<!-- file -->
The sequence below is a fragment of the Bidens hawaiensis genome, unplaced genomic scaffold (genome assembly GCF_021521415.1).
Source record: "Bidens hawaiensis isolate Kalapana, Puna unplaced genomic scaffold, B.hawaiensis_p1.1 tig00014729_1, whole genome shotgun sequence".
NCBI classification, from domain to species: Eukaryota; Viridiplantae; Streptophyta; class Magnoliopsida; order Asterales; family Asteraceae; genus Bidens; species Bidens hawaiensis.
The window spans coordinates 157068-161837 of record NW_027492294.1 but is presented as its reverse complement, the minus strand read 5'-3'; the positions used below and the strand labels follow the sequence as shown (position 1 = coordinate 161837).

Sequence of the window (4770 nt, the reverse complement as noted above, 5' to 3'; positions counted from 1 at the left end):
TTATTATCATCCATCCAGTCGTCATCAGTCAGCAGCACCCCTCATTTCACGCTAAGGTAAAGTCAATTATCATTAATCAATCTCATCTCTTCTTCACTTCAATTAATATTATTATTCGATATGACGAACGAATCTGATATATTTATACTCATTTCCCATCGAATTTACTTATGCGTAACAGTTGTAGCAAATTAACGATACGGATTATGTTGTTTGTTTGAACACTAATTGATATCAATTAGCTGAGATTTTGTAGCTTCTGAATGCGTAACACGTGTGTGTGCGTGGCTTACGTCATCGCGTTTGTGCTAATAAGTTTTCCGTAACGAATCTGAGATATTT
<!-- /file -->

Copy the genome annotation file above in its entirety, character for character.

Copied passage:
The sequence below is a fragment of the Bidens hawaiensis genome, unplaced genomic scaffold (genome assembly GCF_021521415.1).
Source record: "Bidens hawaiensis isolate Kalapana, Puna unplaced genomic scaffold, B.hawaiensis_p1.1 tig00014729_1, whole genome shotgun sequence".
NCBI classification, from domain to species: Eukaryota; Viridiplantae; Streptophyta; class Magnoliopsida; order Asterales; family Asteraceae; genus Bidens; species Bidens hawaiensis.
The window spans coordinates 157068-161837 of record NW_027492294.1 but is presented as its reverse complement, the minus strand read 5'-3'; the positions used below and the strand labels follow the sequence as shown (position 1 = coordinate 161837).

Sequence of the window (4770 nt, the reverse complement as noted above, 5' to 3'; positions counted from 1 at the left end):
TTATTATCATCCATCCAGTCGTCATCAGTCAGCAGCACCCCTCATTTCACGCTAAGGTAAAGTCAATTATCATTAATCAATCTCATCTCTTCTTCACTTCAATTAATATTATTATTCGATATGACGAACGAATCTGATATATTTATACTCATTTCCCATCGAATTTACTTATGCGTAACAGTTGTAGCAAATTAACGATACGGATTATGTTGTTTGTTTGAACACTAATTGATATCAATTAGCTGAGATTTTGTAGCTTCTGAATGCGTAACACGTGTGTGTGCGTGGCTTACGTCATCGCGTTTGTGCTAATAAGTTTTCCGTAACGAATCTGAGATATTT